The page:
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Ozarks economy in poetry, or what was Frederick Seidel thinking?


They bring the Dow Jones into the Ozarks and the Ozarks into the E.U.
A raving flash flood vomits out of a raindrop. The Western World is in the I.C.U.

What?

My eye caught the unexpected words “canoe” and “Ozarks” words as I was reading an article in the Jan. 10 issue of The New Yorker. The words appeared in a poem called “Rain” on the same page as the article I was reading.

The poet is Frederick Seidel, born in St. Louis in 1936. The poem begins by referring to events of the spring of 2010, “The coldest spring in living memory everywhere,” the recession, “teen vampires are the teen obsession,” Germany’s reluctant economic aid to Greece, a heat wave in Texas, and floods in Tennessee.

Suddenly the poem shifts to the Ozarks:

Canoeing in the Ozarks with Pierre Leval, the rains came down so hard
The river rose twenty-three feet in the pre-dawn hours and roared
Came the dawn, there was improbably a lifeguard,
There was a three-legged dog, the jobless numbers soared.
Dreamers woke in the dark and drowned, with time to think this can’t be true.
Incomprehensible is something these things do.
They bring the Dow Jones into the Ozarks and the Ozarks into the E.U.
A raving flash flood vomits out of a raindrop. The Western world is in the I.C.U.

Get the picture?

Here’s what I think Seidel is writing about in the quoted stanza. External events (the rain) change everything locally. In the ensuing chaos we see the improbable (the lifeguard) and the maimed survivor (the dog). But we’re still in the larger economic environment (joblessness and the Dow Jones in the Ozarks and the Ozarks in the E.U.). Pierre Leval is a federal appellate judge from New York and Seidel’s friend.

The doomed dreamers were not spared the horror of their fate. With the interconnected world, when things are bad in many places, the Western world is in the I.C.U., a distinction that implies that Asia might be doing fine.

But a city guy can’t visit the Ozarks, even metaphorically, without the hillbilly smear. The final stanza starts with more description of the flood, which uncannily evokes the flood scene in “O Brother, Where Art Thou?,” with a three-legged dog playing the role of the cow.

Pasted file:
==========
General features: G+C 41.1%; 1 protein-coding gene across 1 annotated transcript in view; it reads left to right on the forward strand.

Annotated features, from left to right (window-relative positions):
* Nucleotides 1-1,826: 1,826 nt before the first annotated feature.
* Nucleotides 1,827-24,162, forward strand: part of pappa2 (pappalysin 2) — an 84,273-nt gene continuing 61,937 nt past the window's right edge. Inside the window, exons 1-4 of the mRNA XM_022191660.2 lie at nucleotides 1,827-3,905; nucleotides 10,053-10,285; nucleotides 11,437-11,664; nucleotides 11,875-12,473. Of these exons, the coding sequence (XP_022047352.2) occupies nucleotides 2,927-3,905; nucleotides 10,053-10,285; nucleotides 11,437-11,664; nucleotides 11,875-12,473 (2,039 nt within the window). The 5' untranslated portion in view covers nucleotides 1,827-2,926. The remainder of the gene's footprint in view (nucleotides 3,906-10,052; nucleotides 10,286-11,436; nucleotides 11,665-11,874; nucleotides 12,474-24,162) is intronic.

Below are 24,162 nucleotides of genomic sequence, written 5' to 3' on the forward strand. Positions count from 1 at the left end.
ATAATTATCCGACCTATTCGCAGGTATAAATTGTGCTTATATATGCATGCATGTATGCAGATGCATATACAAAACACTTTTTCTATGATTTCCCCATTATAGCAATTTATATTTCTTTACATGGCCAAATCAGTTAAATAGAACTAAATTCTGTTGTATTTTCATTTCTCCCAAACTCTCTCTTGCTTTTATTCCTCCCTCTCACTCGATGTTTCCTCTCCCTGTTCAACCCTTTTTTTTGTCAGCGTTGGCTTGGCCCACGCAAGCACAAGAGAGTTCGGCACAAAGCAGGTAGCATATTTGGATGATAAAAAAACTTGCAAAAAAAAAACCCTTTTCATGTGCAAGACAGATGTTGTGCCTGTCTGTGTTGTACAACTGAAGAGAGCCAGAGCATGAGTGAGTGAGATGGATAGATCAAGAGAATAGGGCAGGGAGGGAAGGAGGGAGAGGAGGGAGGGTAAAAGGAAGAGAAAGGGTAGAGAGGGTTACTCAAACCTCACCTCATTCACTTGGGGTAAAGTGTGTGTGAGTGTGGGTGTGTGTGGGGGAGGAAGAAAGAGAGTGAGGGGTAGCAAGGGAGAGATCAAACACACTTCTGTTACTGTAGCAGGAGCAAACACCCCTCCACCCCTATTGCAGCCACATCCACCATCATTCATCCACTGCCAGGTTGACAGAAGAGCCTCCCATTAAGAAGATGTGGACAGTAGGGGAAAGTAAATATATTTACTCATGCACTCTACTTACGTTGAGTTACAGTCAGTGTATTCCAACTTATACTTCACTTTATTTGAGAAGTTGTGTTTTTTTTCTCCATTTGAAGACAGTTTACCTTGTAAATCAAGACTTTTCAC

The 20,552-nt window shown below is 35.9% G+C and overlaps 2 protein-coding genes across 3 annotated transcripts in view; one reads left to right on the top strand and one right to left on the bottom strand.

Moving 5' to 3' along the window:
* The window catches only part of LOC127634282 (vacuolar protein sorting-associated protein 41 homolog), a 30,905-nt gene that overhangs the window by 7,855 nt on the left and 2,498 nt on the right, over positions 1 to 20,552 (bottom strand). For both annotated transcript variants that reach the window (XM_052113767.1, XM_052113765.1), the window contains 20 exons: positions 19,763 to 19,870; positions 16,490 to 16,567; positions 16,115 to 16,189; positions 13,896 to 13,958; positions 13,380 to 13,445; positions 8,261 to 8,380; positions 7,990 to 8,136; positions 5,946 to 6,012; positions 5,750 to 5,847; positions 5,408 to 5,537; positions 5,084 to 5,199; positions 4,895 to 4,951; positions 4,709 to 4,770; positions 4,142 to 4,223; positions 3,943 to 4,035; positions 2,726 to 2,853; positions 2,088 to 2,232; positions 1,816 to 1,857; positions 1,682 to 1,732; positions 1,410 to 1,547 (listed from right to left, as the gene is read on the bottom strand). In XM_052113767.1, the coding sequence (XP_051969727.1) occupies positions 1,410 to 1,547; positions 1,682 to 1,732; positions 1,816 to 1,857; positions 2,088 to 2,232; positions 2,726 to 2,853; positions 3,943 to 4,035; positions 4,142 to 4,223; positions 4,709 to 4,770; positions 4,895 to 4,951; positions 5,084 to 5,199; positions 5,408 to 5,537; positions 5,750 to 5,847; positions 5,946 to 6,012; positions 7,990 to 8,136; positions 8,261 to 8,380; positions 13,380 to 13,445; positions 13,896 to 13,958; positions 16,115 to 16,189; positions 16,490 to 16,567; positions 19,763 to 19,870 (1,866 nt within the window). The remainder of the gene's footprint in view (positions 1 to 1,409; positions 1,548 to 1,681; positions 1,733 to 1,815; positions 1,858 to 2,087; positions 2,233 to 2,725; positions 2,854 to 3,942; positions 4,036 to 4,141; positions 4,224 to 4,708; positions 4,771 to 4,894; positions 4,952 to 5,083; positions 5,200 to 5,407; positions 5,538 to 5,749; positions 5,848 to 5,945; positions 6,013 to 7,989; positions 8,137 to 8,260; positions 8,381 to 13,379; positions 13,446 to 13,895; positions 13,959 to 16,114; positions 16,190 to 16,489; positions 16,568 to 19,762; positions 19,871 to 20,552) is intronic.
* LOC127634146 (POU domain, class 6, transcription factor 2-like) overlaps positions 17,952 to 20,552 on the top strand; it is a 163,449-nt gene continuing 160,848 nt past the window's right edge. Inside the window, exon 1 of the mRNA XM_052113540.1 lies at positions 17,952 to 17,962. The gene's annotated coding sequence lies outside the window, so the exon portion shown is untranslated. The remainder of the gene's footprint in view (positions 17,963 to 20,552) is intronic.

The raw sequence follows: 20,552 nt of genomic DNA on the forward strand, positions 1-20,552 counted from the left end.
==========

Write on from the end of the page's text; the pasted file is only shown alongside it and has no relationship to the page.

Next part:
Entire trees rocket past. One wouldn’t stand a chance in the canoe.
A three-legged dog appears, then the guy it belongs to.
You instantly knew
You’d run into a hillbilly backwoods crazy, itching to kill you.
Berlin and Athens, as the Western world flickers,
Look up blinking in the rain and lick the rain and shiver and freeze.
They open black umbrellas and put on yellow slickers
And weep sugar like honeybees dying of the bee disease.

Seidel, like many St. Louisans and other city dwellers, seems to view the Ozarks as Deliverance Country, a concept that was created by another poet, James Dickey. Dickey wrote the novel Deliverance and the screenplay of the movie and played the sheriff in the movie. An anonymous poet concisely sums up the concept as, “Paddle faster, I hear banjos.”

If you’re curious about Seidel, check out this 2-minute YouTube recording of him reading one of his poems. There’s no video, just his photo. He has a real pretty mouth.

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About Harry Styron

I'm a lawyer who lives in Branson, Missouri, whose professional interests involve real estate, construction and local government.

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